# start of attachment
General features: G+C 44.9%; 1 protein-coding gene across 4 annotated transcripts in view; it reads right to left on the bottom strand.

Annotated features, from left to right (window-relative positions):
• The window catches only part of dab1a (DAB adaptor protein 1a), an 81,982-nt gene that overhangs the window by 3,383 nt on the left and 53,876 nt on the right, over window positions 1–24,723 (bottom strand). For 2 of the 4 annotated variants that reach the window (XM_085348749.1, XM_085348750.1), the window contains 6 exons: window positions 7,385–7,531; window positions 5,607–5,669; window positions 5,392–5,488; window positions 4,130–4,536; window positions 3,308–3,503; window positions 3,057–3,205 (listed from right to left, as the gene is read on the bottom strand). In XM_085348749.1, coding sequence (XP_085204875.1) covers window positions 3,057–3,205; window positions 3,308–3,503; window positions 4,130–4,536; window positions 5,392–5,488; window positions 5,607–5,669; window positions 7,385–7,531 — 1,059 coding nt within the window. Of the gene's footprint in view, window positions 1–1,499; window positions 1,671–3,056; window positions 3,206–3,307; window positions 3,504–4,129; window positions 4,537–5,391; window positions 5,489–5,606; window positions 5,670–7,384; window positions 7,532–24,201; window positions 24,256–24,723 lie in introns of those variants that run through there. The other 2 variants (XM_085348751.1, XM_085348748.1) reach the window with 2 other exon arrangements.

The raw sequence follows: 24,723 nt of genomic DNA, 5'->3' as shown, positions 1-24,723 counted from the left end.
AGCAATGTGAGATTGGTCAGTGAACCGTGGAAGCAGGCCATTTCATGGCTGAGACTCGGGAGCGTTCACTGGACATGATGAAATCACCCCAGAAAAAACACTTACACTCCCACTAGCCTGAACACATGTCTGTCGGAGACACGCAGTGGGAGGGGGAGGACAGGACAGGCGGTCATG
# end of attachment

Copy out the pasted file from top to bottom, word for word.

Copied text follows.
General features: G+C 44.9%; 1 protein-coding gene across 4 annotated transcripts in view; it reads right to left on the bottom strand.

Annotated features, from left to right (window-relative positions):
• The window catches only part of dab1a (DAB adaptor protein 1a), an 81,982-nt gene that overhangs the window by 3,383 nt on the left and 53,876 nt on the right, over window positions 1–24,723 (bottom strand). For 2 of the 4 annotated variants that reach the window (XM_085348749.1, XM_085348750.1), the window contains 6 exons: window positions 7,385–7,531; window positions 5,607–5,669; window positions 5,392–5,488; window positions 4,130–4,536; window positions 3,308–3,503; window positions 3,057–3,205 (listed from right to left, as the gene is read on the bottom strand). In XM_085348749.1, coding sequence (XP_085204875.1) covers window positions 3,057–3,205; window positions 3,308–3,503; window positions 4,130–4,536; window positions 5,392–5,488; window positions 5,607–5,669; window positions 7,385–7,531 — 1,059 coding nt within the window. Of the gene's footprint in view, window positions 1–1,499; window positions 1,671–3,056; window positions 3,206–3,307; window positions 3,504–4,129; window positions 4,537–5,391; window positions 5,489–5,606; window positions 5,670–7,384; window positions 7,532–24,201; window positions 24,256–24,723 lie in introns of those variants that run through there. The other 2 variants (XM_085348751.1, XM_085348748.1) reach the window with 2 other exon arrangements.

The raw sequence follows: 24,723 nt of genomic DNA, 5'->3' as shown, positions 1-24,723 counted from the left end.
AGCAATGTGAGATTGGTCAGTGAACCGTGGAAGCAGGCCATTTCATGGCTGAGACTCGGGAGCGTTCACTGGACATGATGAAATCACCCCAGAAAAAACACTTACACTCCCACTAGCCTGAACACATGTCTGTCGGAGACACGCAGTGGGAGGGGGAGGACAGGACAGGCGGTCATG